Got out for a quick 5 mile ride after work today on the Dillinger. Prior to clipping in and heading off I made a few more adjustments but that didn't abate the creaking noise I keep getting while pedaling which leads me to believe I have to revisit the EBB again. My Ergons needed to be readjusted, too. In my haste to be out the gate I should have checked my air pressure because when I got out on the trail I could feel that they were a little mushy. I also put on my full huckle & buckle kit, well I always ride with my knee and shin guards but today I threw on the forearm guards. After my last two rides, the scrapes and gouges in my forearm needed a little extra protection. It paid off when I endoed and landed right on my forearm.
Looks like the Open Space off of Sanford Road got marked and that means I can start on my trail proposal in earnest now. I probably won't be able to push a trail between the two houses on the little sliver of open space that separates them. I imagine the residents off of Sanford Road will fight it so I will make that a Phase II attempt and a test of the system. I think it will be a test because the town wants trails but they can't let developers play ring-around-the-rosy with them when it comes to divying up the land. If the town wants trails then they are going to have to ensure there is enough land to do so.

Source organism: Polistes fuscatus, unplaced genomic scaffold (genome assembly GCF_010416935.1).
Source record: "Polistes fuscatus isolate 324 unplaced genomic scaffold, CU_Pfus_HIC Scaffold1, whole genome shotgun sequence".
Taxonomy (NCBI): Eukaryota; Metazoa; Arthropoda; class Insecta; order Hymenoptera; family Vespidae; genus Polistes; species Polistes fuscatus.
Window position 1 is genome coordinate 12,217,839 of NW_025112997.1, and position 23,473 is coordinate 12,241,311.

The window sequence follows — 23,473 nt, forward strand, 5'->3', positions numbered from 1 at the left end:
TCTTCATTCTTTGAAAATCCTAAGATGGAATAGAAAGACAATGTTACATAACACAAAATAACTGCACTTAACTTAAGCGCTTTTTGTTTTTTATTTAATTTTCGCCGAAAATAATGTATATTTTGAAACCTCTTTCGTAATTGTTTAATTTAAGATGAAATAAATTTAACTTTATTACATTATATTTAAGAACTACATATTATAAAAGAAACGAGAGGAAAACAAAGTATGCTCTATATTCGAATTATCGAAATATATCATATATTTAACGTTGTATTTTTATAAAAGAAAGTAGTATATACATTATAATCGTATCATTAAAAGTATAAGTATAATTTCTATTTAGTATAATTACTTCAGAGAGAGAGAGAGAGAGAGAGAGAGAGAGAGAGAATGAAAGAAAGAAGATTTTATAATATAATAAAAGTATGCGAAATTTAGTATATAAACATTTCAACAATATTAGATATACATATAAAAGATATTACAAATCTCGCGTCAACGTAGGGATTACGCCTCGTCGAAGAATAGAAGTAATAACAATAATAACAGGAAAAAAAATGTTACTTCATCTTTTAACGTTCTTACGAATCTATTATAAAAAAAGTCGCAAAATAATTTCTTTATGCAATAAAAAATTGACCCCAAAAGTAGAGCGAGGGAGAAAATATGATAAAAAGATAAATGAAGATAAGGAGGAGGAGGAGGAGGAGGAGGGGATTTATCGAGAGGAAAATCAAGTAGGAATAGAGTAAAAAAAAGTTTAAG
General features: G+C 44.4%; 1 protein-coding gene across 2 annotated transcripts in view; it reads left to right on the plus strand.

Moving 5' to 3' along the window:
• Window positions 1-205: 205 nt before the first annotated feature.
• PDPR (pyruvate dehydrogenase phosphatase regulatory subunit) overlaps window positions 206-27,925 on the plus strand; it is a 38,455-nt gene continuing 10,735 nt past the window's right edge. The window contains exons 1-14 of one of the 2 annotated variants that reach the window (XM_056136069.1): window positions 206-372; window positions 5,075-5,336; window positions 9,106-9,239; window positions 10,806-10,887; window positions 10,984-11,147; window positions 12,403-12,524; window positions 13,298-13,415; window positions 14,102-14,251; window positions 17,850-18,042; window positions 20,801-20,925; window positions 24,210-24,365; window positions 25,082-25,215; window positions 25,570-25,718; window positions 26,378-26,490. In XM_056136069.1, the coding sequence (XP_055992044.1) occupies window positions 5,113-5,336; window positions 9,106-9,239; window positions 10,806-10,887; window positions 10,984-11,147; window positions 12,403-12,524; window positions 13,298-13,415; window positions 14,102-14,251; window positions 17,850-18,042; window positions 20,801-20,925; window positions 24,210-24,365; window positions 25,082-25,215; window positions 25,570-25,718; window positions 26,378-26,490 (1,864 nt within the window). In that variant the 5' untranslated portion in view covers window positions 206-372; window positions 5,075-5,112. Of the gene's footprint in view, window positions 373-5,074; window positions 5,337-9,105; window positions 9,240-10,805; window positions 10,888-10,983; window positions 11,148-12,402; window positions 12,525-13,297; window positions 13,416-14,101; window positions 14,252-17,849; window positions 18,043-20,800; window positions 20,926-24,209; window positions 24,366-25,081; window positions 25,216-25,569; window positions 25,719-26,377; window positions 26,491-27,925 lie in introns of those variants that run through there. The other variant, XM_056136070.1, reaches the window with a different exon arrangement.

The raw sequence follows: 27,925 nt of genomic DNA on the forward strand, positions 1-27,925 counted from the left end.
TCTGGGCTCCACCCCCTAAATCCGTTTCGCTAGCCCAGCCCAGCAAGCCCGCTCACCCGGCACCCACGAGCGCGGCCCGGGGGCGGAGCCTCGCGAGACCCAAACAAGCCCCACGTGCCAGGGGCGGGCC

The Wet Spot (there are more shots on the Gussy Blog) on the Gussy Trail was particually wet today. There was actually a trickle of water running through it. Looks like I might have to go in and cut a channel just so that it's not a big trough that you have to ride through.
Today's ride was exceptionally wet and dirty. We did get over two inches of rain earlier in the week and that manifested itself up and down the trail. For the most part, the Upper Gussy was pretty well drained. There are some new spots that are soft that I am going to have to armor this spring and summer.
Wednesday, March 24, 2010